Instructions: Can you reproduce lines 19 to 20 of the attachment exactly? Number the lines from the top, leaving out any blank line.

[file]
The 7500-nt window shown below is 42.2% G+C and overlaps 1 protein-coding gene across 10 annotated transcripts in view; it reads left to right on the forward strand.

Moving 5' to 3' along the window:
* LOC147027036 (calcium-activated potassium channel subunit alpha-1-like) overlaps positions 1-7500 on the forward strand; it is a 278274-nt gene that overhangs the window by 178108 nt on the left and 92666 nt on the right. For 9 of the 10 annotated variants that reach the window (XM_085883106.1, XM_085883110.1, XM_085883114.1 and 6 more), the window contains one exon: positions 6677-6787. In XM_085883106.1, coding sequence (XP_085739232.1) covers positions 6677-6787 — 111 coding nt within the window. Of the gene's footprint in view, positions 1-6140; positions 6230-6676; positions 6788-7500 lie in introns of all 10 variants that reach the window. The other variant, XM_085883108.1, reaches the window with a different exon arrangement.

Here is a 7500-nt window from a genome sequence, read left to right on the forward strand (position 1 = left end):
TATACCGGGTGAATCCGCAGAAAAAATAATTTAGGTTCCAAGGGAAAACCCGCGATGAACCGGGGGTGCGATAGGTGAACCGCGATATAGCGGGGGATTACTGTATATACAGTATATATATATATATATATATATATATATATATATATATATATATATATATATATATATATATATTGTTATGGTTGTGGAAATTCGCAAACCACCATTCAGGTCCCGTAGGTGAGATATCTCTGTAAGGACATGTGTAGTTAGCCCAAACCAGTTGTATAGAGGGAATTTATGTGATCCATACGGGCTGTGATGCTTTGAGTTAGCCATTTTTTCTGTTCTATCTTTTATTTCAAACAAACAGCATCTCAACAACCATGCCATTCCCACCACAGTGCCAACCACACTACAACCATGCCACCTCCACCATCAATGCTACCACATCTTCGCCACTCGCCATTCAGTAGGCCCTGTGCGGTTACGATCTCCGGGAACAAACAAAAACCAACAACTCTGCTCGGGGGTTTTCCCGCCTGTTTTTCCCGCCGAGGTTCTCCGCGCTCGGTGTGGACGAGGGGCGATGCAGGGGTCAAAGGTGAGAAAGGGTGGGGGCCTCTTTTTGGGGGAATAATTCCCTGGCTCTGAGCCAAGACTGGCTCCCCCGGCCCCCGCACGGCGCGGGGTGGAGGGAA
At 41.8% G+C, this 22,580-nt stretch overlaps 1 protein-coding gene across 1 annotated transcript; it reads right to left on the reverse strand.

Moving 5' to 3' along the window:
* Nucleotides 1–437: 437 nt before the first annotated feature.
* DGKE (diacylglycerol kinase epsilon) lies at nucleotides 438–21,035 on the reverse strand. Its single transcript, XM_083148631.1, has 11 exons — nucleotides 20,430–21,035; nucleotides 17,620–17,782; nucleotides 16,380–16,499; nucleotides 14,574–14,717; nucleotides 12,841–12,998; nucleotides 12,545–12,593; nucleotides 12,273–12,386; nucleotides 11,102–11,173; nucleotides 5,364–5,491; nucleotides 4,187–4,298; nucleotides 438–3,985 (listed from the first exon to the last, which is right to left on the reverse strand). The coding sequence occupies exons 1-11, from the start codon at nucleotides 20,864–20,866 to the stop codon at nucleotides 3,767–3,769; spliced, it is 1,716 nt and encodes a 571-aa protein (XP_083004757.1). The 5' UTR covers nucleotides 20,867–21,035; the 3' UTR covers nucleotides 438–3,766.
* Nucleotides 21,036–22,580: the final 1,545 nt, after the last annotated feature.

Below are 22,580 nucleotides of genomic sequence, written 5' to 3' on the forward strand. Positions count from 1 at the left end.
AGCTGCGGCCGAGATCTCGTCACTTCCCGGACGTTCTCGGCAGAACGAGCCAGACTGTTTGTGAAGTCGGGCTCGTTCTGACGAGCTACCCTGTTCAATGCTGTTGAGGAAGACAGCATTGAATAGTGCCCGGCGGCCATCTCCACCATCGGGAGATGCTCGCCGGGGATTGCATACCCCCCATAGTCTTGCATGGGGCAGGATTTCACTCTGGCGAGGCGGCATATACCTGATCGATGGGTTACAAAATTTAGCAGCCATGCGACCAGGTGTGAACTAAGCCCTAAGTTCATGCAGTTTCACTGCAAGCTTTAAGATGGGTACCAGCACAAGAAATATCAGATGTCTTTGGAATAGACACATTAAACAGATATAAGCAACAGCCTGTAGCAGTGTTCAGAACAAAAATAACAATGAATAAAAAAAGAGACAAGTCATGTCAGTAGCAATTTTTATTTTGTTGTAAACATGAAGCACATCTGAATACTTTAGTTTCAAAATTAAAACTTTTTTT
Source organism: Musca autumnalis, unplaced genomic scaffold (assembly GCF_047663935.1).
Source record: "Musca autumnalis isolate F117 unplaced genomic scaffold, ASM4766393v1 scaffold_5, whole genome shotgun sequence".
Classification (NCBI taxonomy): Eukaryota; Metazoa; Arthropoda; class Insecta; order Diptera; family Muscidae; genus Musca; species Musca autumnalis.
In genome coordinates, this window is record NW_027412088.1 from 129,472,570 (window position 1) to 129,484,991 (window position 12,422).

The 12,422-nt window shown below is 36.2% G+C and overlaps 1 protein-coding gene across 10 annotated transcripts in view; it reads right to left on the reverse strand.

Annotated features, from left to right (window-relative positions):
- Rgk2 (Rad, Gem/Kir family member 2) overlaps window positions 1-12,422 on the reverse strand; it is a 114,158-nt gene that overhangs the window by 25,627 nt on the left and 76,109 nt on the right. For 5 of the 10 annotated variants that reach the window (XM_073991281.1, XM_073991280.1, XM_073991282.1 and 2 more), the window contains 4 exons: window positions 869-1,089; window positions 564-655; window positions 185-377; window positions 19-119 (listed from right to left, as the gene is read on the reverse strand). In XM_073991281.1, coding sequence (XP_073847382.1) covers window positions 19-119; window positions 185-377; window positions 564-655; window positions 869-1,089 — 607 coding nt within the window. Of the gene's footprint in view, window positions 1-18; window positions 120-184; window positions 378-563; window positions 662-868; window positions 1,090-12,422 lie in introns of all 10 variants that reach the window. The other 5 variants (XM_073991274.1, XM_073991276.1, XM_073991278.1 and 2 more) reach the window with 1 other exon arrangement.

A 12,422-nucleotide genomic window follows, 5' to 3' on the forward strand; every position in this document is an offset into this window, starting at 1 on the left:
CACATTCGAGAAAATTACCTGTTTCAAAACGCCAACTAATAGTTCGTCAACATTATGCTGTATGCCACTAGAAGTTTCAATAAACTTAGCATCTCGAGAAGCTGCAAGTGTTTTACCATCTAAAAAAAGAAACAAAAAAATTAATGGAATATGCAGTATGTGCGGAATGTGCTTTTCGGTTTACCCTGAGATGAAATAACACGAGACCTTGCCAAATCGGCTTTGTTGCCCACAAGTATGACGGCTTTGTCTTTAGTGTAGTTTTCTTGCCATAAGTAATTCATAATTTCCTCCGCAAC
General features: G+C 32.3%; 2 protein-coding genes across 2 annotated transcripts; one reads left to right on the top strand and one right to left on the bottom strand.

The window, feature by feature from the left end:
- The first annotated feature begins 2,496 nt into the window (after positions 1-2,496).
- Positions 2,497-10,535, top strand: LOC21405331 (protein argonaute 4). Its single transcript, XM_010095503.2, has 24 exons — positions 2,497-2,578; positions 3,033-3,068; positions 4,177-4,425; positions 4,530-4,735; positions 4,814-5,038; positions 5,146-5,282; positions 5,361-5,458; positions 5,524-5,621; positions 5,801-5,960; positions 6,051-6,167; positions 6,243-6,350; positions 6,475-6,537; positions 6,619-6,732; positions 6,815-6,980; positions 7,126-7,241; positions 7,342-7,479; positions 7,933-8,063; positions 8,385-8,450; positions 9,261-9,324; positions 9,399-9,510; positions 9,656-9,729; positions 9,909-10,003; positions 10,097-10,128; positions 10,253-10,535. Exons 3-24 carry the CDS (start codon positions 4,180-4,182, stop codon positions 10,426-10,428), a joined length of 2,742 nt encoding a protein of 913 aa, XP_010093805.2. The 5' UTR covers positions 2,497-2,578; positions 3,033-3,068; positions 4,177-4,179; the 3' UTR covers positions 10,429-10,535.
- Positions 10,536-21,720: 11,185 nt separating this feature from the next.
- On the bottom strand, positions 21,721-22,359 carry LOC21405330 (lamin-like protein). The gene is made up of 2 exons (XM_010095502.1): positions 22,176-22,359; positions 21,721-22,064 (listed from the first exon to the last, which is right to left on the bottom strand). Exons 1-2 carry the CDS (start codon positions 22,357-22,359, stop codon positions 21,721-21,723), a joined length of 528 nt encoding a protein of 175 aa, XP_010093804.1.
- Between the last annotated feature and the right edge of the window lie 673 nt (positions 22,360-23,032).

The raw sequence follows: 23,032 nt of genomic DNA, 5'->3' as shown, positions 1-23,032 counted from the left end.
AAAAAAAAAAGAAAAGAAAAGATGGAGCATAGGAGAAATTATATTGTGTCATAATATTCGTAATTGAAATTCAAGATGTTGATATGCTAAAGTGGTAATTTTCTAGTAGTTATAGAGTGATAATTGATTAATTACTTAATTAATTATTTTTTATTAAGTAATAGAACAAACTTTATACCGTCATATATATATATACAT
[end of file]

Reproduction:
- Rgk2 (Rad, Gem/Kir family member 2) overlaps window positions 1-12,422 on the reverse strand; it is a 114,158-nt gene that overhangs the window by 25,627 nt on the left and 76,109 nt on the right. For 5 of the 10 annotated variants that reach the window (XM_073991281.1, XM_073991280.1, XM_073991282.1 and 2 more), the window contains 4 exons: window positions 869-1,089; window positions 564-655; window positions 185-377; window positions 19-119 (listed from right to left, as the gene is read on the reverse strand). In XM_073991281.1, coding sequence (XP_073847382.1) covers window positions 19-119; window positions 185-377; window positions 564-655; window positions 869-1,089 — 607 coding nt within the window. Of the gene's footprint in view, window positions 1-18; window positions 120-184; window positions 378-563; window positions 662-868; window positions 1,090-12,422 lie in introns of all 10 variants that reach the window. The other 5 variants (XM_073991274.1, XM_073991276.1, XM_073991278.1 and 2 more) reach the window with 1 other exon arrangement.

A 12,422-nucleotide genomic window follows, 5' to 3' on the forward strand; every position in this document is an offset into this window, starting at 1 on the left: